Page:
Rumson Estates, Inc. v. Mayor & Council of the Borough of Fair Haven, Supreme Court of New Jersey (2003)

Facts: The plaintiff, Rumson estates, Inc owns a parcel of approximately 27,000 square feet in the municipality of Fair Haven. In 1999, Fair Haven changed the zoning of the William Street block from R-7.5 to R-5 (requiring fifty feet of frontage and a minimum lot area of 5,000 square feet). The zoning change set a maximum floor area ratio (FAR) of .40 and capped the floor area at 2,200 square feet for all single-family dwellings in the district. Rumson Estates proposed to subdivide the parcel into three lots, each 9066.4 square feet. Under the new zoning, applying the FAR, the plaintiff would have been able to build a 3,600 square foot house on each lot, but the cap limited the plaintiff to 2,200 square feet.

Procedure: The appellate court held that the plaintiffs did not overcome the presumption of validity and upheld the zoning change.

Issues: 1. Is it valid for a municipality to enact a zoning ordinance that alters the definitions in the Municipal Land Use Law (MLUL). N.J.S.A. 40:55D-1 to 136 and apply a method other than a pure mathematical floor area ration to regulate the intensity of land use?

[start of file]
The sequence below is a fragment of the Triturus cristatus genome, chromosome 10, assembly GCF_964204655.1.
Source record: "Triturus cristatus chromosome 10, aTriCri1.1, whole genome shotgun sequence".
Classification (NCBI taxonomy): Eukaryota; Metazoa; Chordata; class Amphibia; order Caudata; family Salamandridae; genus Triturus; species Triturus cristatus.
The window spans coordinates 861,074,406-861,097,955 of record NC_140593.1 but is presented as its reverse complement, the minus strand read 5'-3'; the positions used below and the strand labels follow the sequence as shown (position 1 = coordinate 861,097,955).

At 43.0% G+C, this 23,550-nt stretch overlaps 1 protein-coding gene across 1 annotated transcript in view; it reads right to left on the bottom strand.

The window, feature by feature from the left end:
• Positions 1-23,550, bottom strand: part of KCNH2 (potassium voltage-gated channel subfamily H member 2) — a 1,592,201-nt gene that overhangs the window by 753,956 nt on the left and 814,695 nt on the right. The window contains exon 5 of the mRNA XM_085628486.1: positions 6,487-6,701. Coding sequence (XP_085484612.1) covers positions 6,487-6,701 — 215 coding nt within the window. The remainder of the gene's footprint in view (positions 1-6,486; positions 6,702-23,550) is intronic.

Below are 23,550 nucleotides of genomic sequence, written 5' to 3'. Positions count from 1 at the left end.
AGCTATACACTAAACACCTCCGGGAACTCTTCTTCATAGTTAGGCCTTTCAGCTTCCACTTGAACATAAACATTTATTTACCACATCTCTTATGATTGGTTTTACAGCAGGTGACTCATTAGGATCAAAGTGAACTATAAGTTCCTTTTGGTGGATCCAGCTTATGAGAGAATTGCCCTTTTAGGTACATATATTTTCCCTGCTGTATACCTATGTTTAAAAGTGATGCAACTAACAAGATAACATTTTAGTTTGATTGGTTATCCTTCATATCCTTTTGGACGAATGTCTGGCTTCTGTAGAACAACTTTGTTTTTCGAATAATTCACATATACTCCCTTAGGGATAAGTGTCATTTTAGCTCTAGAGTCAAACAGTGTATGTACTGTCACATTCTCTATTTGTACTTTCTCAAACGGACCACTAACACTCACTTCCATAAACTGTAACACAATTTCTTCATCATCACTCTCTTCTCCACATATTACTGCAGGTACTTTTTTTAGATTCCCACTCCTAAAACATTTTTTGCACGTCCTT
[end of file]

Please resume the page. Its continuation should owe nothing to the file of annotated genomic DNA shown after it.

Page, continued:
2. Is a square foot building cap that only limits the size of buildings on larger lots in a zoning district to a size smaller than that allowed by the FAR for the district valid, or is it a violation of the uniformity principle of NJSA 40:55D-62a and the constitutional guarantees of due process and equal protection?

Holding: The Supreme Court held that building cap in the Fair Haven zoning change is valid under the N.J.S.A because it does not alter any mandatory definitions in the MLUL. The Court also upheld the Appellate Court’s opinion that the notion of uniformity does not prohibit classifications within a district so long as they are reasonable and all similarly situated property within the district receives the same treatment.

Rational: 1. The N.J.S.A. 40:55D-65b provides authority for municipalities to use any number of methods to control the intensity of residential use. The 2,200 square foot cap for all single-family homes falls under the category of “other ratios and regulatory techniques” allowed by the N.J.S.A.

2. Uniformity is not absolute and rational regulations based on different conditions within a zone are permissible so long as they are reasonable, not arbitrary nor unduly discriminatory. Fair Haven gave two justifications for the size cap – to maintain proportionality of new construction with other houses in the zone, and to diversify the building stock with smaller and more affordable homes. The plaintiff did not demonstrate that this action was unreasonable, arbitrary or capricious, thus the court must presume it is valid.